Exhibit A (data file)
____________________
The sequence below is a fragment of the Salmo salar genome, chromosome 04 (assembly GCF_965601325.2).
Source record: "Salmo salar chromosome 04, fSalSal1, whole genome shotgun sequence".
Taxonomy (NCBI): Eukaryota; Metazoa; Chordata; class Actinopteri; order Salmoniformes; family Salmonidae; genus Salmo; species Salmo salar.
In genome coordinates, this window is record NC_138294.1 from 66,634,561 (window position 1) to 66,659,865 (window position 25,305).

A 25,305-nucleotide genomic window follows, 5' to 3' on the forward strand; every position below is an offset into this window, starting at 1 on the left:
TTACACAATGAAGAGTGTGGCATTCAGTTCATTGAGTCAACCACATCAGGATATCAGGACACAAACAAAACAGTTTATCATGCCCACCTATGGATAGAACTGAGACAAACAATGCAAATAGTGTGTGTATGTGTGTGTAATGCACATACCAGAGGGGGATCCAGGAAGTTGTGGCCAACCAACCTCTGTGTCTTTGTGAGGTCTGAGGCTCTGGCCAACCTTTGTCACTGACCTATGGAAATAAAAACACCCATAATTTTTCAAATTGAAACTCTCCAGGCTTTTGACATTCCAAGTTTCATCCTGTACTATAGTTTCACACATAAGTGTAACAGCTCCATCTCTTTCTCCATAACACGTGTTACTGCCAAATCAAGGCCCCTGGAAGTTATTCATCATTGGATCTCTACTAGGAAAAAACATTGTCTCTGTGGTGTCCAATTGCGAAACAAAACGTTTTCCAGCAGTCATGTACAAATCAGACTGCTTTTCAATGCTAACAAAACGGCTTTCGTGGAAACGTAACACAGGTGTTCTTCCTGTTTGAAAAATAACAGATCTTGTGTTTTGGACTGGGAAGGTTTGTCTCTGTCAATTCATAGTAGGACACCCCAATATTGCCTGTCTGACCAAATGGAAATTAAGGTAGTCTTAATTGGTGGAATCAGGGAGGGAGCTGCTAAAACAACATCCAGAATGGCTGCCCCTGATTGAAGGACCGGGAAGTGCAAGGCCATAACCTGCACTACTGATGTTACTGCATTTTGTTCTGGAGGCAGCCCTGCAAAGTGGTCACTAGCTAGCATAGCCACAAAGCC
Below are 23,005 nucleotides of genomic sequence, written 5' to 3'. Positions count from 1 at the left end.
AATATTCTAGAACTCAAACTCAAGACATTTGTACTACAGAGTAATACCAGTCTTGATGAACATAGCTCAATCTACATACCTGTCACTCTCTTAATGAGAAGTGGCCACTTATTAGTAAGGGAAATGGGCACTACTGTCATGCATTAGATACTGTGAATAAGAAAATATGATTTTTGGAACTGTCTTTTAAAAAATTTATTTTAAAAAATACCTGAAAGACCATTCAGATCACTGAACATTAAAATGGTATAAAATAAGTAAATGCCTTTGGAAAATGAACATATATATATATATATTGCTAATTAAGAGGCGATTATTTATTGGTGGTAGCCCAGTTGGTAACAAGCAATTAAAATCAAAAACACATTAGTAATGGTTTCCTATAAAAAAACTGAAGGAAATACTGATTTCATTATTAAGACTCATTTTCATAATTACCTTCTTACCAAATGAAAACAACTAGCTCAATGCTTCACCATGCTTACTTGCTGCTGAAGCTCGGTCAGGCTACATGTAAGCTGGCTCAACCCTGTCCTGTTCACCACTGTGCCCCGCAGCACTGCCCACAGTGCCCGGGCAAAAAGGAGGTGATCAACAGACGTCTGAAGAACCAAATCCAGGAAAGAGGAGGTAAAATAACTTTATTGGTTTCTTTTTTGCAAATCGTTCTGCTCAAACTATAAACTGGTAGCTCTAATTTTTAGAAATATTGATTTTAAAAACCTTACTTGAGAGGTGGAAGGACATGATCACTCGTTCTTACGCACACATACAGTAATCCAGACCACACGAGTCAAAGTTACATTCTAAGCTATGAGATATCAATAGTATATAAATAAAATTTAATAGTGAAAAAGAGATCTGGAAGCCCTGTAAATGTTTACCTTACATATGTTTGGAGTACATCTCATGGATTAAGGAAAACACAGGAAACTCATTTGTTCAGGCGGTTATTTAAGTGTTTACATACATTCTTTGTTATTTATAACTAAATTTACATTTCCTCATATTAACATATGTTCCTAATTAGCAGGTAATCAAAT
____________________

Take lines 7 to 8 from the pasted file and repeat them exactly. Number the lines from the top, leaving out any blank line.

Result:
Below are 23,005 nucleotides of genomic sequence, written 5' to 3'. Positions count from 1 at the left end.
AATATTCTAGAACTCAAACTCAAGACATTTGTACTACAGAGTAATACCAGTCTTGATGAACATAGCTCAATCTACATACCTGTCACTCTCTTAATGAGAAGTGGCCACTTATTAGTAAGGGAAATGGGCACTACTGTCATGCATTAGATACTGTGAATAAGAAAATATGATTTTTGGAACTGTCTTTTAAAAAATTTATTTTAAAAAATACCTGAAAGACCATTCAGATCACTGAACATTAAAATGGTATAAAATAAGTAAATGCCTTTGGAAAATGAACATATATATATATATATTGCTAATTAAGAGGCGATTATTTATTGGTGGTAGCCCAGTTGGTAACAAGCAATTAAAATCAAAAACACATTAGTAATGGTTTCCTATAAAAAAACTGAAGGAAATACTGATTTCATTATTAAGACTCATTTTCATAATTACCTTCTTACCAAATGAAAACAACTAGCTCAATGCTTCACCATGCTTACTTGCTGCTGAAGCTCGGTCAGGCTACATGTAAGCTGGCTCAACCCTGTCCTGTTCACCACTGTGCCCCGCAGCACTGCCCACAGTGCCCGGGCAAAAAGGAGGTGATCAACAGACGTCTGAAGAACCAAATCCAGGAAAGAGGAGGTAAAATAACTTTATTGGTTTCTTTTTTGCAAATCGTTCTGCTCAAACTATAAACTGGTAGCTCTAATTTTTAGAAATATTGATTTTAAAAACCTTACTTGAGAGGTGGAAGGACATGATCACTCGTTCTTACGCACACATACAGTAATCCAGACCACACGAGTCAAAGTTACATTCTAAGCTATGAGATATCAATAGTATATAAATAAAATTTAATAGTGAAAAAGAGATCTGGAAGCCCTGTAAATGTTTACCTTACATATGTTTGGAGTACATCTCATGGATTAAGGAAAACACAGGAAACTCATTTGTTCAGGCGGTTATTTAAGTGTTTACATACATTCTTTGTTATTTATAACTAAATTTACATTTCCTCATATTAACATATGTTCCTAATTAGCAGGTAATCAAAT